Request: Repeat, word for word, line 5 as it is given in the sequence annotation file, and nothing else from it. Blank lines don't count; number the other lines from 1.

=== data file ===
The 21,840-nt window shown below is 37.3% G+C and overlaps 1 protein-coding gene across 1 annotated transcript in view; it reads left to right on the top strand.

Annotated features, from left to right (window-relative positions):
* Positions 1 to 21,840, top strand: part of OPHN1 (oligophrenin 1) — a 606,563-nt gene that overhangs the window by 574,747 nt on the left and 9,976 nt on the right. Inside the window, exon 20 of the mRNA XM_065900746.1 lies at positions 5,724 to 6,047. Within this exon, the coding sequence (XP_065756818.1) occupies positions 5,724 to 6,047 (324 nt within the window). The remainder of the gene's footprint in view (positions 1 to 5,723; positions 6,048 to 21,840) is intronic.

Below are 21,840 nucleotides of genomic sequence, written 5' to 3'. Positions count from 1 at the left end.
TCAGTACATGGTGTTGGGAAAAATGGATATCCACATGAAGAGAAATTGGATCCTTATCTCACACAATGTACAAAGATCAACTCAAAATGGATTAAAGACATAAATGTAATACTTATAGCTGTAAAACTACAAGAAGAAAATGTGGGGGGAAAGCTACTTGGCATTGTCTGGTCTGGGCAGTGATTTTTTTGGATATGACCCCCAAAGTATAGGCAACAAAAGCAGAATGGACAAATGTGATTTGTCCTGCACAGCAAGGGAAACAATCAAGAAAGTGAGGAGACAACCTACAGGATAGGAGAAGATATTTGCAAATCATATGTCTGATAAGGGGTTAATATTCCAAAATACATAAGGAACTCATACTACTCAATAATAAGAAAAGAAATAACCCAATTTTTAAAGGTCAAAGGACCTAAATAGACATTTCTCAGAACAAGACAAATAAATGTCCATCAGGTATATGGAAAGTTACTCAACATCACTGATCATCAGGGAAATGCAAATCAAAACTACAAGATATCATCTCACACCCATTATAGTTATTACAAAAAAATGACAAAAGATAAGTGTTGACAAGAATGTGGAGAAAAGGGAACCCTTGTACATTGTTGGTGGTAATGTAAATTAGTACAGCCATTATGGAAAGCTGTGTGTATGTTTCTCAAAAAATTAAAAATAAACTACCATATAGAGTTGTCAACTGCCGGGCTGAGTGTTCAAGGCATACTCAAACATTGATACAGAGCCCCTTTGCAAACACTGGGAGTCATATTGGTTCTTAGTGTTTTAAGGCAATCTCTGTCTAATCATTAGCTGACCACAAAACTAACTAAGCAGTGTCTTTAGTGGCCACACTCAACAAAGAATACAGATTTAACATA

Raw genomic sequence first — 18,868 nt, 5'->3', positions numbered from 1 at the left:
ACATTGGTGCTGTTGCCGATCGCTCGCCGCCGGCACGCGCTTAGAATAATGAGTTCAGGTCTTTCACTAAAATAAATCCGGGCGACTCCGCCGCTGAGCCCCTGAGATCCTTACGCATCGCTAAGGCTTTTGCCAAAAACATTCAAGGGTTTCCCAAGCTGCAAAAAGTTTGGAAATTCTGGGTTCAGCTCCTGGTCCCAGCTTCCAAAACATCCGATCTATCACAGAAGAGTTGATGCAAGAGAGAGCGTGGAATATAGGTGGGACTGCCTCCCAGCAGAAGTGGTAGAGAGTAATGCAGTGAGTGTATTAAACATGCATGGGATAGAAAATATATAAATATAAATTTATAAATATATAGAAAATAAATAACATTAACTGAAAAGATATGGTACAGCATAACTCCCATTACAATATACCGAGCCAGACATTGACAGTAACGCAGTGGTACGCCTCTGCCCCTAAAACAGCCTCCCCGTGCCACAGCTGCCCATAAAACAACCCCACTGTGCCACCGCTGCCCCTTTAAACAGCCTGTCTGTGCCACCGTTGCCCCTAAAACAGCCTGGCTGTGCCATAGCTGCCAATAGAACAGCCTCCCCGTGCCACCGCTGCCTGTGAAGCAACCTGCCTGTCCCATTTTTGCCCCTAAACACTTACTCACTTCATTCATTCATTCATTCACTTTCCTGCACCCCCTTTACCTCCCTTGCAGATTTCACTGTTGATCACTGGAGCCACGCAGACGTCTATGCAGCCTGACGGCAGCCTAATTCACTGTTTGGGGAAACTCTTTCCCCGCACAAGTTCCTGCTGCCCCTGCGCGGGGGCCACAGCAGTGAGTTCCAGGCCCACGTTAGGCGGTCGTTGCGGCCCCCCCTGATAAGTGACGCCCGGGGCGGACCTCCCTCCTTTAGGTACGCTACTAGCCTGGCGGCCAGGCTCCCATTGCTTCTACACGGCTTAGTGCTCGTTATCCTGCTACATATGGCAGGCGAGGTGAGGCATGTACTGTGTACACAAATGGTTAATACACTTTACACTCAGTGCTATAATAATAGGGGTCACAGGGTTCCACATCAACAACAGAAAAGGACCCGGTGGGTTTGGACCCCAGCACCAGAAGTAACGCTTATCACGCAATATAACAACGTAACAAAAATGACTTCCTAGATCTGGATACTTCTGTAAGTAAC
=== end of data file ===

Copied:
TCAGTACATGGTGTTGGGAAAAATGGATATCCACATGAAGAGAAATTGGATCCTTATCTCACACAATGTACAAAGATCAACTCAAAATGGATTAAAGACATAAATGTAATACTTATAGCTGTAAAACTACAAGAAGAAAATGTGGGGGGAAAGCTACTTGGCATTGTCTGGTCTGGGCAGTGATTTTTTTGGATATGACCCCCAAAGTATAGGCAACAAAAGCAGAATGGACAAATGTGATTTGTCCTGCACAGCAAGGGAAACAATCAAGAAAGTGAGGAGACAACCTACAGGATAGGAGAAGATATTTGCAAATCATATGTCTGATAAGGGGTTAATATTCCAAAATACATAAGGAACTCATACTACTCAATAATAAGAAAAGAAATAACCCAATTTTTAAAGGTCAAAGGACCTAAATAGACATTTCTCAGAACAAGACAAATAAATGTCCATCAGGTATATGGAAAGTTACTCAACATCACTGATCATCAGGGAAATGCAAATCAAAACTACAAGATATCATCTCACACCCATTATAGTTATTACAAAAAAATGACAAAAGATAAGTGTTGACAAGAATGTGGAGAAAAGGGAACCCTTGTACATTGTTGGTGGTAATGTAAATTAGTACAGCCATTATGGAAAGCTGTGTGTATGTTTCTCAAAAAATTAAAAATAAACTACCATATAGAGTTGTCAACTGCCGGGCTGAGTGTTCAAGGCATACTCAAACATTGATACAGAGCCCCTTTGCAAACACTGGGAGTCATATTGGTTCTTAGTGTTTTAAGGCAATCTCTGTCTAATCATTAGCTGACCACAAAACTAACTAAGCAGTGTCTTTAGTGGCCACACTCAACAAAGAATACAGATTTAACATA